No point in beating around the bush: be they buyers or sellers, people are interested in the “market price” for Blue Note records. Whilst there are several services that can be of help, such as Popsike and Goldmine, there is to my mind an absence of targetted analysis of the collectability of specific artists. Enter LJC, with a little help from the Jazz Collector Price Guide extracted and analysed uniquely by LJC.
Auction outcomes included in the Jazz Collector Price Guide do not claim to be comprehensive but include the outcome of premium auctions on Ebay of original vintage collectable Blue Notes, mainly Ex or Mint- condition and exclude later US and Japanese reissues or modern audiophile, and records in lesser condition, all of which which render Popsike calculated averages unhelpful. The result is an analysis here of 1,760 premium Blue Note auctions, with an average auction price of $546
Auctions are subject to the vissicitudes of human desire and competition, so it is always instructive to consider the average sale price as a baseline rather than the highest sale price. It is also worth remembering that Ebay database sources are not corrected for retracted and fraudulent sales. The gigantic scam by disgraced Ebay seller Nautiluso are still reflected in published auction results.
Students of politics and economics may also take comfort from the fact many of the highest priced rare and desirable records figure among those changing hands most often. Its called Supply and Demand. Nobody has yet come up with a better system for allocation of scarce resources that doesn’t involve redistribution of Mobley 1568’s to The Poor, or all being owned by relatives of the leader or members of The Ruling Party.
I don’t value them enough to put this much money on the table, but I respect a system that would allow me to, if I did.
My thanks to Jazz Collector for the valuable work they do and excellent forum they provide, which was the original inspiration for my own site.What appears below is an original “value-added” statistical analysis of their price guide, not something that appears on their site. (We don’t do plagiarism around here, unlike most of the internet).
1. Top Ten Blue Note Artists commanding the highest maximum price at auction (all titles)
|Artist||Number of Auctions||Highest Price (USD)||Average Price (USD)|
2. Top Ten Blue Note Artists ranked by average price at auctions (all titles)
|Artist||Number of auctions||Highest Price (USD)||Average Price (USD)|
3. Top Ten most valuable Blue Note records at auction (specific titles)
|Blue Note||Title||Count of Auctions||Maximum Price USD||Average Price USD|
|1530||With Zoot Sims||16||3,650||1,853|
|1557||Volume 3 Lee Morgan||12||3,000||1,296|
|1538||Lee Morgan Indeed!||18||2,927||1,386|
For the individual Blue Note title results, go here.
Question to LJC readers: What is the most you have ever spent on a record? Own up. No one will know, apart from us.
Postscript – trends in auction values
This analysis makes no claim as to accuracy other than on an “as found” basis.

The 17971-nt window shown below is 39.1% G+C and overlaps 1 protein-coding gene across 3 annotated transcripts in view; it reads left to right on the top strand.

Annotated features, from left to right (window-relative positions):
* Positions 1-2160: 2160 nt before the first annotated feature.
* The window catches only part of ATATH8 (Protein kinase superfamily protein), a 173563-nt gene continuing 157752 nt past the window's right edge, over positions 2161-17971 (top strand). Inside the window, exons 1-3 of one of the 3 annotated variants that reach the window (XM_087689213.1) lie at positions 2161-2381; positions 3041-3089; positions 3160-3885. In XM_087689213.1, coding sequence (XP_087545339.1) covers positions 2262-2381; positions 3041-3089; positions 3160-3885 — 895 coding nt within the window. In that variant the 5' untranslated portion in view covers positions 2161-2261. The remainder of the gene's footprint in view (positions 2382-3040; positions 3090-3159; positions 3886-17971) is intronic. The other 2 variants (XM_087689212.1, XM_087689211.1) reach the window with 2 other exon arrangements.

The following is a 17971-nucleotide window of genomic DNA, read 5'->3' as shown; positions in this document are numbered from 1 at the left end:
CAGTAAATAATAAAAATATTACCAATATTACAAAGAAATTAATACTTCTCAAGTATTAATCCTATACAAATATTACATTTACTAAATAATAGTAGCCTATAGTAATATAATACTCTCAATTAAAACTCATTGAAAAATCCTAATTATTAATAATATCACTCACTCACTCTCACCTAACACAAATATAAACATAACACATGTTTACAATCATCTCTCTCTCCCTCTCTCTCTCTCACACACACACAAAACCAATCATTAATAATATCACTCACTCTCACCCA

|Average Auction price (USD)|
|BN label/ Year||2009||2010||2011||2012||2013|
|Auction price % change year on year|
|based on analysis of 704 auctions 2009-13|
Analysts disclaimer – value of Blue Note records in future years may go up or down. The only thing you are guaranteed is great sounding music. And that is indeed an excellent return.
Postscript 2: Caution!
Digging more into the data (thanks DaveS) I am reminded of the story used in the training of statisticians: it is quite easy to calculate the average income of fifty ordinary people seated in a bus. The problem starts when Microsoft founder Bill Gates gets on the bus…
Having cross-checked the Jazz Collector database with Popsike, there are common auction records, which is good and gives confidence in the underlying data. However there are some very freaky auction results in the real world, the equivalent of Bill Gates getting on the bus, outliers, which have a disproportionate effect on average values. In particular, there are two particular record auction results in that are interesting in their own right.
BN 1577 Coltrane Blue Train auctions go bat-shit crazy if the seller mentions the presence of the mythic NY 23 variation on one side of the label, or claim that it is near-mint “looks hardly played” and the killer “nearly impossible to find in this shape” . This copy broke all records for Blue Train: $3,000 !
The other noted was one auction of BN 4163 Dolphy’s Out To Lunch, unremarkable in itself, which netted three times more than the next highest auction price – $1524 compared to $588. What gives? Hormones or fraud, who knows?
It is normal practice to trim outliers to get a better feeling for the trend in the “normal” range, but I will call a halt at this point, and stop torturing the data.
The issue raised by DaveS identifies auctions for records that are second or subsequent pressings, where the first pressing would command a higher price. Around 10% of NY label auctions are for records whose first press was on an earlier label. around 4% of auctions with W63rd labels are similarly placed. (Are you still awake at the back?) This seems to be a routine feature of auctions from one year to another, and not something that explains trends.
Gosh this has been interesting getting under the skin of these auctions.